“As Gregor Samsa awoke one morning from uneasy dreams he found himself transformed in his bed into a gigantic insect.” – Franz Kafka, The Metamorphosis
That opening quote is from one of the seminal works of literature, The Metamorphosis, about a young man who transforms into a large insect. The story is about living your life, and what happens when you let the world control you until you become something other than human. Tokyo Ghoul, a manga by Sui Ishida and published by Viz Media, is a retelling of that classic story through a unique lens. Instead of our main character turning into a bug, he becomes a flesh eating monster with powers beyond human comprehension. He is thrust into a world filled with beings who are both human and not human, and must bridge the gap between man and monster.
Things seem to be going well for Ken Kaneki when he goes on a date with the woman of his dreams. The mysterious Rize Kamishiro is smart and loves the same books as Kaneki, but she hides a dark secret inside of her. While walking home at night, Rize attacks Kaneki and almost eats him, but he is saved by a falling beam. The accident kills Rize and leaves Kaneki critically wounded. That night, Kaneki learned the truth about ghouls.
In this fictional version of Tokyo, humankind is at war with mysterious beings that look human, but have an uncontrollable craving for human flesh. These beings, known as ghouls, also possess impressive physical strength and can summon fleshy tendrils from their bodies called Kagune to kill their victims. While in the hospital, Kaneki is saved using some of Rize’s undamaged organs, but he becomes a half-ghoul in the process. Now he can no longer eat food, describing in intimate detail how disgusting it tastes, and hungers for human flesh. Through the kindness of some local ghouls, Kaneki is taken into their group to help forge a new bridge between the ghouls who want peace and the humans out to hunt them.
While reading this manga, you definitely see shades of vampire and various other monster fiction throughout. What Tokyo Ghoul does with these tropes and themes is what sets it apart from being just another vampire story. An example of this shifting of old themes is the Ghoul Investigator Kureo Mado, who is seen by the ghouls as a bloodthirsty and sadistic killer. He has a bizarre, almost monstrous appearance and kills ghouls just to harvest their Kagune for his own use. What makes Mado more interesting than his initial appearance suggests is the stark contrast in how normal humans view him to the ghouls. To the other Ghoul Investigators, Mado is a hero and someone who should be emulated in their own work since he did so much for the fight against the ghoul threat.
Through characters like Mado, Tokyo Ghoul shows the reader that there are many shades of morality to the story. Yes, the ghouls are shown to be very sympathetic, and we as readers grow attached to them. But that doesn’t change the fact that they’re monsters. A fact that the author likes to bring up just when they become comfortable in their daily lives. They must eat flesh to survive, and that is never going to change. In The Metamorphosis, Gregor died because he fell into despair due to his situation and refused to eat. But his death is presented as a freeing moment for his family, and you have to wonder if the same can’t be said for the ghouls in this manga.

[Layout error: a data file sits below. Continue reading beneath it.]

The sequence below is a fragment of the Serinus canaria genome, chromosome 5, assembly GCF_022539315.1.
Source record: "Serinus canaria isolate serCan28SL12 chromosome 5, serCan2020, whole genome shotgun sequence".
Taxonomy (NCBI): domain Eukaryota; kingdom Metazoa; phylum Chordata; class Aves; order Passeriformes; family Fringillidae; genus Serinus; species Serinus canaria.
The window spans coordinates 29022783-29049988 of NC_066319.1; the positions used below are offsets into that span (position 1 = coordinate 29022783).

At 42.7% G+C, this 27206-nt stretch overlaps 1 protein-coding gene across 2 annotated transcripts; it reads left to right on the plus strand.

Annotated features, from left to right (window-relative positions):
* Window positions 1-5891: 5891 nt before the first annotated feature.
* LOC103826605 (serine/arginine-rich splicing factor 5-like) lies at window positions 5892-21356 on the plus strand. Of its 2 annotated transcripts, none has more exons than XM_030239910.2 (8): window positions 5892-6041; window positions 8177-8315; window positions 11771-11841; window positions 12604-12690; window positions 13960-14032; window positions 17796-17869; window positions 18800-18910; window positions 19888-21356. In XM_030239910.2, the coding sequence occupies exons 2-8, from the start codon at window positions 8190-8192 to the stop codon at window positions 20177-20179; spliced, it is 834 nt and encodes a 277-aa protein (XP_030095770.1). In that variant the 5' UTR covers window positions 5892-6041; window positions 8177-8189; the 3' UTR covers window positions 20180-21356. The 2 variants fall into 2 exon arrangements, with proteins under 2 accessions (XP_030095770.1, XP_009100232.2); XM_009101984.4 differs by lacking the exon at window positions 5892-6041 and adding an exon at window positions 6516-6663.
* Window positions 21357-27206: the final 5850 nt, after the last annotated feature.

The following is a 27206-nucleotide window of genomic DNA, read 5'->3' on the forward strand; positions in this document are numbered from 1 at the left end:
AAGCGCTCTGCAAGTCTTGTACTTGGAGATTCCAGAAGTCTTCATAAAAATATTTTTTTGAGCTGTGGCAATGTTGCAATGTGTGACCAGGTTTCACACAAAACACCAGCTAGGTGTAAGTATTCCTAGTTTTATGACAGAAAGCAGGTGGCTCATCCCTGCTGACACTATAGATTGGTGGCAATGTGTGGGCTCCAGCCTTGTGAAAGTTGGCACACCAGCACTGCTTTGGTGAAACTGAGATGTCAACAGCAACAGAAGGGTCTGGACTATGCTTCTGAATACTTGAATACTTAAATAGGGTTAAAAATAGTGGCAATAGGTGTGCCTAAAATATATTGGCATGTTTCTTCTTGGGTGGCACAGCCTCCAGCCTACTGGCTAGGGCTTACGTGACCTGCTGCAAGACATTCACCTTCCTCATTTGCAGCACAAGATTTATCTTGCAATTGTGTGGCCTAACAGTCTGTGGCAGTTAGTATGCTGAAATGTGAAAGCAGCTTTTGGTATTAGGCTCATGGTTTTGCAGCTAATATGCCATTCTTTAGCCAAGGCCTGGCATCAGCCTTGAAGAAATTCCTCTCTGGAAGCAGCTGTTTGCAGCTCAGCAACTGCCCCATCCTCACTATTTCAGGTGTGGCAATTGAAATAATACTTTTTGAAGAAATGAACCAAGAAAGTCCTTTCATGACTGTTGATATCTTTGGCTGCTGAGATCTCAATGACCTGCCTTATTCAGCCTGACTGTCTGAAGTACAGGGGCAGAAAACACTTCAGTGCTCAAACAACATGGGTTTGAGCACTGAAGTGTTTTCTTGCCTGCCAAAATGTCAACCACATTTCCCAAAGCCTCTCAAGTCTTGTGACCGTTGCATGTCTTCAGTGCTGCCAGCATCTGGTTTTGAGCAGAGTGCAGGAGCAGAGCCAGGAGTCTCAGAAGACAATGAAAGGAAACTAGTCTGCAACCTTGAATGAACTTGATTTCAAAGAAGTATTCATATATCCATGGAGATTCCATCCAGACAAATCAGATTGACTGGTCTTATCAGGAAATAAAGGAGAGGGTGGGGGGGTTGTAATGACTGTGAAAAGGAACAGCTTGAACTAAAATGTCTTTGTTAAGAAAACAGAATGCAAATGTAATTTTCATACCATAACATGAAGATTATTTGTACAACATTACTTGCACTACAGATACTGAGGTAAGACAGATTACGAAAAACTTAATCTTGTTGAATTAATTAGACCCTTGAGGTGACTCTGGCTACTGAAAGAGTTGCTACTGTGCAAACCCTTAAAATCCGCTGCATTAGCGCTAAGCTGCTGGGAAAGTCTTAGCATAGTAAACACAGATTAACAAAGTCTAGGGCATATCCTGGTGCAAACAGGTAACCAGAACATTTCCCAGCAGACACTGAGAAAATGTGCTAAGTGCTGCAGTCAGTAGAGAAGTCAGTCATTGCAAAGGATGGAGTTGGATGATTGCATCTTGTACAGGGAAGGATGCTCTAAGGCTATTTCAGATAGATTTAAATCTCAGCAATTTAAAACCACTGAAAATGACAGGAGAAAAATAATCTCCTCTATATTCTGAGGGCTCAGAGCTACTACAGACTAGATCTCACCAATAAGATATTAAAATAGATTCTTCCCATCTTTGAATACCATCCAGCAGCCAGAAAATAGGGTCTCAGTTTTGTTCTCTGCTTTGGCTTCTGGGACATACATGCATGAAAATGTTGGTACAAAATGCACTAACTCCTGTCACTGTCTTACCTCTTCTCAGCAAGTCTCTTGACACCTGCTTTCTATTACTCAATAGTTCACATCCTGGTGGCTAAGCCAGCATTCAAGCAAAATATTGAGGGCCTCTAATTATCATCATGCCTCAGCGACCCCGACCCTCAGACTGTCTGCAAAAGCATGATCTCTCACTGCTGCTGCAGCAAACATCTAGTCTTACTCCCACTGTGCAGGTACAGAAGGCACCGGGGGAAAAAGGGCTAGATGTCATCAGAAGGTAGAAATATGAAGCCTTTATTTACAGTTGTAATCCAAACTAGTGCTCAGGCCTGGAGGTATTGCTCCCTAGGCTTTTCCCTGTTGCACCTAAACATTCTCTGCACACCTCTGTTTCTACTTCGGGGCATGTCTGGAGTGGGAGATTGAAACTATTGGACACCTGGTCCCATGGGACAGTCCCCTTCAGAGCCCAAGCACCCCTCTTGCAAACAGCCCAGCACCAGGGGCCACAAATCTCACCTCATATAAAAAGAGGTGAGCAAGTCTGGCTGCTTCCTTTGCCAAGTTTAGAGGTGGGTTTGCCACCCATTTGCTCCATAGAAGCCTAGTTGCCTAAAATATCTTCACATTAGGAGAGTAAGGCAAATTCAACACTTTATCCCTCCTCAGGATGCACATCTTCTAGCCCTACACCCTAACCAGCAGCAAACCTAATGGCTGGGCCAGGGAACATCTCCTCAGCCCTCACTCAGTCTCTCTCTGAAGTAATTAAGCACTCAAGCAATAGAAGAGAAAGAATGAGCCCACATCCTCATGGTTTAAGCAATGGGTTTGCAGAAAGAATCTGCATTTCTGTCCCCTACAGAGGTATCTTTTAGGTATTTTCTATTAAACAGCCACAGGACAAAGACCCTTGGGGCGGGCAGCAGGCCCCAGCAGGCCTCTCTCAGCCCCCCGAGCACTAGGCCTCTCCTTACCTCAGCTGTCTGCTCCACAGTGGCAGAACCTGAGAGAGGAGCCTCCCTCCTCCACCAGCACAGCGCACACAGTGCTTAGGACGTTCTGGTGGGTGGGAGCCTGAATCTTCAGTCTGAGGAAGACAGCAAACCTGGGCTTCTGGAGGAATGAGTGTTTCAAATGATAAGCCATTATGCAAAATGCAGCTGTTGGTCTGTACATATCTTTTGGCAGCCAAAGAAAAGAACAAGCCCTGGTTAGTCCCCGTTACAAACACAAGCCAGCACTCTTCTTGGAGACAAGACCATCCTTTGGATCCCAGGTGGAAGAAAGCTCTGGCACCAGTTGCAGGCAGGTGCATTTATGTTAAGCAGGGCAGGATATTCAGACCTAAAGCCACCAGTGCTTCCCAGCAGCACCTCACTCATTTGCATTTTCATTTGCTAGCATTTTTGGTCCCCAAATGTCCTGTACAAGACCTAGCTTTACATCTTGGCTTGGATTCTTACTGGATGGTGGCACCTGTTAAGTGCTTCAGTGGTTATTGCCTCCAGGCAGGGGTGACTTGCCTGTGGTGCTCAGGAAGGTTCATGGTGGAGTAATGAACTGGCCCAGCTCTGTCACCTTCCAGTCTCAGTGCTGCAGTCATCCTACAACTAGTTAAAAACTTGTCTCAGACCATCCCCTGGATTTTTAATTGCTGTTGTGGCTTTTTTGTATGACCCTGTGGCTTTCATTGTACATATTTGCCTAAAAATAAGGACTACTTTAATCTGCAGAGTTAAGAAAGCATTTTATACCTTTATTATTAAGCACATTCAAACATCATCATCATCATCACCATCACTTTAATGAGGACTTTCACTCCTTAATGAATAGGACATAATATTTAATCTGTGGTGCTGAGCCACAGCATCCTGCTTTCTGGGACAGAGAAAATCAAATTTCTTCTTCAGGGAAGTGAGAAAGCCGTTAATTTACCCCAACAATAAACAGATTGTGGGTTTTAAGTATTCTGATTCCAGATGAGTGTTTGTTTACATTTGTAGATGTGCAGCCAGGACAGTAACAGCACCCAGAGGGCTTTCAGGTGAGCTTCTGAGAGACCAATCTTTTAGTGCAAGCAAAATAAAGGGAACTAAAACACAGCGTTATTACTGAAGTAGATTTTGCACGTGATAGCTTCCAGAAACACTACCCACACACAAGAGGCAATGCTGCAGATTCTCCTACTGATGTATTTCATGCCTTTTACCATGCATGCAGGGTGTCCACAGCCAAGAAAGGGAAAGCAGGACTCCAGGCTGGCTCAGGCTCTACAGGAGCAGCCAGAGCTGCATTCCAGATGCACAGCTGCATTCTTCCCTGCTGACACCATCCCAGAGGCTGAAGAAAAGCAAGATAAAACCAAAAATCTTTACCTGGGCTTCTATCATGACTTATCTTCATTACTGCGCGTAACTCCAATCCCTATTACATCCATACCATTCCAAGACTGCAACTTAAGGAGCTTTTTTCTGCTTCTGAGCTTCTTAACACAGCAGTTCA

I can best describe this series as dark, though not in the adolescent way of using swears. This is a strictly a dark series, and the characters are regularly confronted with horrific scenes of violence and despair. I will say that things get pretty intense by the sixth volume, so if you have trouble with themes of intense physical and psychological violence this series is not for you. For the rest of you however, this is a great manga for some good blood and guts gore. Death and dismemberment run rampant in this story, and it’s all presented in a very pleasing fashion.
If the violence doesn’t scare you off, Ishida’s art work may just do that. For me, the artwork took some getting used to, since he implements a very unique style. The way I can best describe it is a hazy blur. Characters are sometimes intentionally drawn off model to intensify the mood of despair or confusion, and no scene appears static. Everything just feels very off, but that’s exactly how you should feel. This is an alternate world where everyone is on edge because they could be eaten at any moment. Nowhere is completely safe, and the bizarre shifting artwork reflects how the characters feel inside. It may have taken a while, but I now deeply respect Ishida for his bold choices when designing this series.
To be completely honest, I actually didn’t like Tokyo Ghoul when I first read it. It felt like another manga that wanted to be violent and edgy, but I started to come around when I saw how popular it was getting. After the first volume I was hooked and quickly picked up every volume since then on release day. Looking back on it while writing this review, it’s a story that does stick with you and I’m easily remembering some of the more impactful scenes with vivid detail. It’s definitely a must read, especially around Halloween.
If you want a taste of what to expect with Tokyo Ghoul, go read Tokyo Ghoul [Jack] for free at viz.com. This is a short side series written by Ishida, and though the art is very quick and dirty, it has all the same beats and themes of the main manga. It’s very short and definitely worth a look at the low price of free.
You can read other How to Love Manga columns here.
I'm James Ristig. I've been reading comics for ten years and I'm a freelance writer and editor. Follow me on twitter @RisTigger